This historical perspective highlights some of the pioneers, milestones, teams, and system changes that have had a major impact on management of the diabetic foot during the past 100 years. In 1934, American diabetologist Elliott P. Joslin noted that mortality from diabetic coma had fallen from 60% to 5% after the introduction of insulin, yet deaths from diabetic gangrene of the lower extremity had risen significantly. He believed that diabetic gangrene was preventable. His remedy was a team approach that included foot care, diet, exercise, prompt treatment of foot infections, and specialized surgical care.
The history of the team approach to management of the diabetic foot chronicles the rise of a new health profession—podiatric medicine and surgery—and emergence of the specialty of vascular surgery. The partnership among the diabetologist, vascular surgeon, and podiatric surgeon is a natural one. The complementary skills and knowledge of each can improve limb salvage and functional outcomes. Comprehensive multidisciplinary foot-care programs have been shown to increase quality of care and reduce amputation rates by 36% to 86%. Development of distal revascularization techniques to restore pulsatile blood flow to the foot has also been a major advancement.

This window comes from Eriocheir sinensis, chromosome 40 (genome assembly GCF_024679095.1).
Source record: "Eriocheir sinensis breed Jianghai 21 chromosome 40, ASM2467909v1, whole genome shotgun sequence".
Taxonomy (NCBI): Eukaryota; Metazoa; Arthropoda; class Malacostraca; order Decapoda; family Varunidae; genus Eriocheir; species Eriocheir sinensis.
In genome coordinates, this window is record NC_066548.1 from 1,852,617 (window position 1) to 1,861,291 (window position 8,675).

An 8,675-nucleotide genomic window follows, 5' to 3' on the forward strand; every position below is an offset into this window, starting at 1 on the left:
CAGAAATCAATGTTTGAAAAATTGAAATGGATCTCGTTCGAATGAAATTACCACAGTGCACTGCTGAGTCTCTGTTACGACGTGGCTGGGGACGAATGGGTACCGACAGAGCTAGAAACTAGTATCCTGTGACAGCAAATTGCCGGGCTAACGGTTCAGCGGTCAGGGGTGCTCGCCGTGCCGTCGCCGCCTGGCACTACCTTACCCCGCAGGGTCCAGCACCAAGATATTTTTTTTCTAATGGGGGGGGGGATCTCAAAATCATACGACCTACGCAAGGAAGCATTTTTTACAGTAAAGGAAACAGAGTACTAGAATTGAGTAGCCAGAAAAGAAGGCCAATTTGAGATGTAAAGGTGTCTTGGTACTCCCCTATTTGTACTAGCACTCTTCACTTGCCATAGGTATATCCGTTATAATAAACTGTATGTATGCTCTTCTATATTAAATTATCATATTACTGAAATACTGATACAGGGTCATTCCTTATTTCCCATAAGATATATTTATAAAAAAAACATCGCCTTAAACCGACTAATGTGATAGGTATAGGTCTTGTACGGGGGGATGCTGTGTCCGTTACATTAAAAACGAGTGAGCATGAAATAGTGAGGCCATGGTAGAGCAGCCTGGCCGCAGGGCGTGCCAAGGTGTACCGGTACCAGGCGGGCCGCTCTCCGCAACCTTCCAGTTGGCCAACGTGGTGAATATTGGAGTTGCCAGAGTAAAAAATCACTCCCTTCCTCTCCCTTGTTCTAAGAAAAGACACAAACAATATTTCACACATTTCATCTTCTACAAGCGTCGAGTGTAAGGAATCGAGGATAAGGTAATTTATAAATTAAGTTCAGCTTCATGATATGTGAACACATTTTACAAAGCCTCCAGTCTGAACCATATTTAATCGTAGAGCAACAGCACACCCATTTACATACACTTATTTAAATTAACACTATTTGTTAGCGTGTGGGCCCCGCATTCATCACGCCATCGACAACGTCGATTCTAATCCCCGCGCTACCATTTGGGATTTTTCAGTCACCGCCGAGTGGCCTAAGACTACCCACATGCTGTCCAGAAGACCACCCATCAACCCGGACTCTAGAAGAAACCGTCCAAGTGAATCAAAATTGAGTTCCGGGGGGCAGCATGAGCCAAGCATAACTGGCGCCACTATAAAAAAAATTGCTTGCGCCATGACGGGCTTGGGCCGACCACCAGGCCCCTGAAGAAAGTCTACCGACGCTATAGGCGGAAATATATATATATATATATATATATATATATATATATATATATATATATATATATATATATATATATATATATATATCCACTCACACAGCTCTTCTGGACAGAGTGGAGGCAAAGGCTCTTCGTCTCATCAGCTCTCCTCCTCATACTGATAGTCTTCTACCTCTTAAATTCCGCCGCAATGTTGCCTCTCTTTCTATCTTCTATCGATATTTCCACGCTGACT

Patients with diabetic foot complications are among the most complex and vulnerable of all patient populations. Specialized diabetic foot clinics of the 21st century should be multidisciplinary and equipped to coordinate diagnosis, off-loading, and preventive care; to perform revascularization procedures; to aggressively treat infections; and to manage medical comorbidities. (J Am Podiatr Med Assoc 100(5): 317–334, 2010)
Background: People with diabetic foot ulcers report poor quality of life. However, prospective studies that chart quality of life from the onset of diabetic foot ulcers are lacking. We describe change in quality of life in a cohort of people with diabetes and their first foot ulcer during 18 months and its association with adverse outcomes.